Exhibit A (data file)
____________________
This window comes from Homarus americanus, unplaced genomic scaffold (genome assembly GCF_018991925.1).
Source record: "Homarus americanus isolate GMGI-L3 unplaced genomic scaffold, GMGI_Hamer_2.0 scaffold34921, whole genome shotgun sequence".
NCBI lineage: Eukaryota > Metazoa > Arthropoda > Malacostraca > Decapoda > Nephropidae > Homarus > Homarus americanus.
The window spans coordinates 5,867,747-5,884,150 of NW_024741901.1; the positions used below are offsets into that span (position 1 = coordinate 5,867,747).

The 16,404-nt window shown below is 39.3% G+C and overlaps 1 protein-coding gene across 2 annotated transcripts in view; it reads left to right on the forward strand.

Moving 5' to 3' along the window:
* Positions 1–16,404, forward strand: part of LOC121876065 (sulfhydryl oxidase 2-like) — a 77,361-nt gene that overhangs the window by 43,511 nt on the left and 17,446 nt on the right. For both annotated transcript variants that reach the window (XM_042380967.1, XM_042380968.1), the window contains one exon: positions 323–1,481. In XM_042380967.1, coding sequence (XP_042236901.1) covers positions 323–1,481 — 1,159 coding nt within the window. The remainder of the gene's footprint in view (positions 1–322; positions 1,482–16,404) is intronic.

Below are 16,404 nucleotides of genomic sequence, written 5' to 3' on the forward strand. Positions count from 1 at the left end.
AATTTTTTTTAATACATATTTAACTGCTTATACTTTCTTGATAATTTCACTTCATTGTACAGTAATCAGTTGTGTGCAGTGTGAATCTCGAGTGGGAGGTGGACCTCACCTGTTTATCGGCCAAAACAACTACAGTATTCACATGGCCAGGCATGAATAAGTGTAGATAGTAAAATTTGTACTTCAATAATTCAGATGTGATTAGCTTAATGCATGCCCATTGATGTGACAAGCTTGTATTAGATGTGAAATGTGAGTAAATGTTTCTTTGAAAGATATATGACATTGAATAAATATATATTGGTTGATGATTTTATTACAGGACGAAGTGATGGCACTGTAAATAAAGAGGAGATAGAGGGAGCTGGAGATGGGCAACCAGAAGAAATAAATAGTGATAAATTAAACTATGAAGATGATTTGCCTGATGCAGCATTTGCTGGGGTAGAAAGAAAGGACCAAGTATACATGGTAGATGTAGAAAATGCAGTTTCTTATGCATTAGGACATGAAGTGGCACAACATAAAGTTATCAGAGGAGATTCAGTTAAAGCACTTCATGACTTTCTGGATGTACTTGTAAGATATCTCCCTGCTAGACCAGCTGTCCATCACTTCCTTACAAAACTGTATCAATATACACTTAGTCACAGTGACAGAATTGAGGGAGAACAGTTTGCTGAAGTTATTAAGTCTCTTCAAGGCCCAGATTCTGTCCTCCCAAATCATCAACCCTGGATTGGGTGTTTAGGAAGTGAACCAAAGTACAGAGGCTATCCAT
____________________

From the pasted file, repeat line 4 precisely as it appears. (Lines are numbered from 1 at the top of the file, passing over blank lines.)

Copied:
The window spans coordinates 5,867,747-5,884,150 of NW_024741901.1; the positions used below are offsets into that span (position 1 = coordinate 5,867,747).